New ocean discovery could provide scientists with hydrogen storage insightNovember 28, 2022
Seawater trapped in ancient rocks reveals past ocean chemistry secrets.
Finding effective and safe hydrogen storage solutions has long been a challenge for the industry, but the recent discovery of seawater hidden in tiny pockets of ancient minerals, could help to further scientists’ understanding of how to effectively store hydrogen.
The discovered ocean water once covered upstate New York 390 million years ago.
The minerals that contain the ancient sweater are spherical clusters of nanocrystals known as iron pyrite framboid. The researchers were able to analyze the ancient nanoscale seawater pockets and verify that the salt content of the water matched the composition of an ancient inland sea that covered upstate New York 390 million years ago. This particular body of water in upstate New York stretched from present-day Michigan to Ontario, Canada. The ancient sea was home to vast coral reefs and sea scorpions as big as pickup trucks.
The new research findings revealed that the tiny samples of sweater that have been sealed away for hundreds of millions of years could provide not only hydrogen storage knowledge, but also valuable insight about the ancient Earth’s climate and how it changed over time.
Mineral deposits can help climate scientists calculate historical temperatures as well as other features of the sea. The more minerals there are, the better chance the scientists have of uncovering important details. The scientists of this particular ancient ocean water discovery are optimistic about what they might learn as they have found an abundance of pyrite.
The research opens up new possibilities for safe hydrogen storage.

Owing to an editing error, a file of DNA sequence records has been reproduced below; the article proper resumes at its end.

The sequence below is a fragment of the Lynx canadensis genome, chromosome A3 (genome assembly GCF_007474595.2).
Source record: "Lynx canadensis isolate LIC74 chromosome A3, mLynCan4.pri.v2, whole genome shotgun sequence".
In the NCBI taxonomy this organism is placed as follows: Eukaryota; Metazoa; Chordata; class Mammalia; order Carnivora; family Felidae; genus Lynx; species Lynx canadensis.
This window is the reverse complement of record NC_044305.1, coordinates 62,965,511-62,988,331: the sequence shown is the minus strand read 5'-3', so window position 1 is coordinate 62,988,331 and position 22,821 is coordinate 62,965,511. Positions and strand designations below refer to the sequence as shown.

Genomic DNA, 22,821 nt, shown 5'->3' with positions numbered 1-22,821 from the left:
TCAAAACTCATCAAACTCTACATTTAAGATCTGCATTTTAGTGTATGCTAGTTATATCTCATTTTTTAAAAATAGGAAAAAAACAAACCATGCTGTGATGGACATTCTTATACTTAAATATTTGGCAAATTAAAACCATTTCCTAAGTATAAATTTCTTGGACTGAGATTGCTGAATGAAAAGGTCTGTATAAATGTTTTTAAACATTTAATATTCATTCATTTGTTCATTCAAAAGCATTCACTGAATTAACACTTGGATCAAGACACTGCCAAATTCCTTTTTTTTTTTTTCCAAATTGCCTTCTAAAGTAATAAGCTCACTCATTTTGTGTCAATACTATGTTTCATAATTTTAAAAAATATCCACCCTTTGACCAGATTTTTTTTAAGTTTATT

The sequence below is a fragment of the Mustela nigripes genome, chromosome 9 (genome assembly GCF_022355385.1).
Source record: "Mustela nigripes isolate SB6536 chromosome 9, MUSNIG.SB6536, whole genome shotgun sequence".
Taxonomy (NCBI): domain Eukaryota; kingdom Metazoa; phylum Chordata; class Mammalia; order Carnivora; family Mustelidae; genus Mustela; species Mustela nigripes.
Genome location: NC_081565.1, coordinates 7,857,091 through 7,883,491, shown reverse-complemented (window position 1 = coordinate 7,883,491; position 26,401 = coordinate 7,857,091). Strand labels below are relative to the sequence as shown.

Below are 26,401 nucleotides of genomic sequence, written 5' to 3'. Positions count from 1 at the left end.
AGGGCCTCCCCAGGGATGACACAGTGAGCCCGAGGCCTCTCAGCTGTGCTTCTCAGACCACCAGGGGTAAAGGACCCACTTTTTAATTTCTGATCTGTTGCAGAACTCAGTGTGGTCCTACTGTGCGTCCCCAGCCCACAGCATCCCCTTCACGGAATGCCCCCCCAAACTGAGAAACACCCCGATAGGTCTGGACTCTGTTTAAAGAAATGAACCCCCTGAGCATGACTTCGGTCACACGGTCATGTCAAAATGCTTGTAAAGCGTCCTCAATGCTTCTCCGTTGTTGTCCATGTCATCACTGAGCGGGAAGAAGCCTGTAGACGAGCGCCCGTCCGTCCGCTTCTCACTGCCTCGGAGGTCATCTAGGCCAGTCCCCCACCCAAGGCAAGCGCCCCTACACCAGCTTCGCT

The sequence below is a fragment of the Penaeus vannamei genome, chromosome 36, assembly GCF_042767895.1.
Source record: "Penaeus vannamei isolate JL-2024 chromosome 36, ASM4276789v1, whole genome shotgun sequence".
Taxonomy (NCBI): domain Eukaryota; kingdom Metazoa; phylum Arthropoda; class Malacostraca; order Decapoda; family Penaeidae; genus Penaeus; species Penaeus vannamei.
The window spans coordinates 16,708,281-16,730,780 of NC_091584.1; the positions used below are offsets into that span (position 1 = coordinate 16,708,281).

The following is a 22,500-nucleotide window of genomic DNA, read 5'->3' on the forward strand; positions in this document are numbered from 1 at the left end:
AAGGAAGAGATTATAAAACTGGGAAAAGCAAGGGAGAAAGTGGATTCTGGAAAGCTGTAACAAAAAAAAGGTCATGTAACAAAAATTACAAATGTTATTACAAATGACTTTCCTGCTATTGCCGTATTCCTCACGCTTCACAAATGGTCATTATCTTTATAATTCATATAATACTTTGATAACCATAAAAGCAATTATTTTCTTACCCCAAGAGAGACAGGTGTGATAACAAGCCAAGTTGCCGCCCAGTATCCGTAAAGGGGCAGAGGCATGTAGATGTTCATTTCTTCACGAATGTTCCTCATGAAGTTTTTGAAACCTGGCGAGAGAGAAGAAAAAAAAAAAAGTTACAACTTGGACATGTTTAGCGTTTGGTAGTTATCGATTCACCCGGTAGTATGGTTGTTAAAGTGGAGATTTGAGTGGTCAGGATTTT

One of the interesting parts of the study is how it could provide scientist with further knowledge on how hydrogen fuel, and other explosive gasses, could be safely stored underground or in rocks.
Effectively and safely storing hydrogen can be difficult. While it can be stored as a compressed gas, it is highly explosive. Moreover, though liquid hydrogen storage is also an option, liquid hydrogen has a low boiling point. This means it must be stored at extremely low temperatures of -252.882 degrees Celsius (-423.188 degrees Fahrenheit).
Discovering additional effective and safe hydrogen storage solutions can help to make it easier to use and rely on hydrogen as a clean energy fuel in the future.
Sandra Taylor, a scientist at the Department of Energy’s Pacific Northwest National Laboratory and the lead author of the study, explained the findings showed that miniscule defects in minerals at the nonometer scale exist, can trap water and are also likely capable of trapping hydrogen.
“With all the effort going into understanding the storage of hydrogen underground,” Taylor told Newsweek, “it is important to consider what role these defects may have and we think we can apply this approach to do that.”
The study was published in the journal Earth and Planetary Science Letters.
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